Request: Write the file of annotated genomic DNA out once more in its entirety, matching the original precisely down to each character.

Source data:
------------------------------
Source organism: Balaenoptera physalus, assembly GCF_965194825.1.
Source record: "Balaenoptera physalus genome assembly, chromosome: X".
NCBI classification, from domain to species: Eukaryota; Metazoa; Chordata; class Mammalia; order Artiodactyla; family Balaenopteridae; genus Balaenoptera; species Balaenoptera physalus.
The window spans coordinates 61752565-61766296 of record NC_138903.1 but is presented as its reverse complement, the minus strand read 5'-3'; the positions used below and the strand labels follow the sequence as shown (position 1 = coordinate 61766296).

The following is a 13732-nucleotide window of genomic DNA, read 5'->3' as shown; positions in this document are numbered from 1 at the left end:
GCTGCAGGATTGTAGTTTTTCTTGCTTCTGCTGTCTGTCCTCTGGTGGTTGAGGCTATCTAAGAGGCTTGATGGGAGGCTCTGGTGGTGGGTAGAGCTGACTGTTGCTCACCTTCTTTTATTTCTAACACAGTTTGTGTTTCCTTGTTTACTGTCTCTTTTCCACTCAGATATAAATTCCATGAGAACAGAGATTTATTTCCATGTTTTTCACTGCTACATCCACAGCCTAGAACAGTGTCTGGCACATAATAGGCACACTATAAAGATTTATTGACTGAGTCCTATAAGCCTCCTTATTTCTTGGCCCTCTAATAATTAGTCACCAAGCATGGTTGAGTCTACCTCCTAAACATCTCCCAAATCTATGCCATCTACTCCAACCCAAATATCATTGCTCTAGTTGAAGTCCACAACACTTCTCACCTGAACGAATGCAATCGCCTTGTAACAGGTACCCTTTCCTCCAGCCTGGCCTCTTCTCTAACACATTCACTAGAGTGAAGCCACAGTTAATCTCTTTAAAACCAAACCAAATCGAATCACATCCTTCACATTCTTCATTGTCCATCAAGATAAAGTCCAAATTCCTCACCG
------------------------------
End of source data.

Source organism: Balaenoptera physalus, assembly GCF_965194825.1.
Source record: "Balaenoptera physalus genome assembly, chromosome: X".
NCBI classification, from domain to species: Eukaryota; Metazoa; Chordata; class Mammalia; order Artiodactyla; family Balaenopteridae; genus Balaenoptera; species Balaenoptera physalus.
The window spans coordinates 61752565-61766296 of record NC_138903.1 but is presented as its reverse complement, the minus strand read 5'-3'; the positions used below and the strand labels follow the sequence as shown (position 1 = coordinate 61766296).

The following is a 13732-nucleotide window of genomic DNA, read 5'->3' as shown; positions in this document are numbered from 1 at the left end:
GCTGCAGGATTGTAGTTTTTCTTGCTTCTGCTGTCTGTCCTCTGGTGGTTGAGGCTATCTAAGAGGCTTGATGGGAGGCTCTGGTGGTGGGTAGAGCTGACTGTTGCTCACCTTCTTTTATTTCTAACACAGTTTGTGTTTCCTTGTTTACTGTCTCTTTTCCACTCAGATATAAATTCCATGAGAACAGAGATTTATTTCCATGTTTTTCACTGCTACATCCACAGCCTAGAACAGTGTCTGGCACATAATAGGCACACTATAAAGATTTATTGACTGAGTCCTATAAGCCTCCTTATTTCTTGGCCCTCTAATAATTAGTCACCAAGCATGGTTGAGTCTACCTCCTAAACATCTCCCAAATCTATGCCATCTACTCCAACCCAAATATCATTGCTCTAGTTGAAGTCCACAACACTTCTCACCTGAACGAATGCAATCGCCTTGTAACAGGTACCCTTTCCTCCAGCCTGGCCTCTTCTCTAACACATTCACTAGAGTGAAGCCACAGTTAATCTCTTTAAAACCAAACCAAATCGAATCACATCCTTCACATTCTTCATTGTCCATCAAGATAAAGTCCAAATTCCTCACCG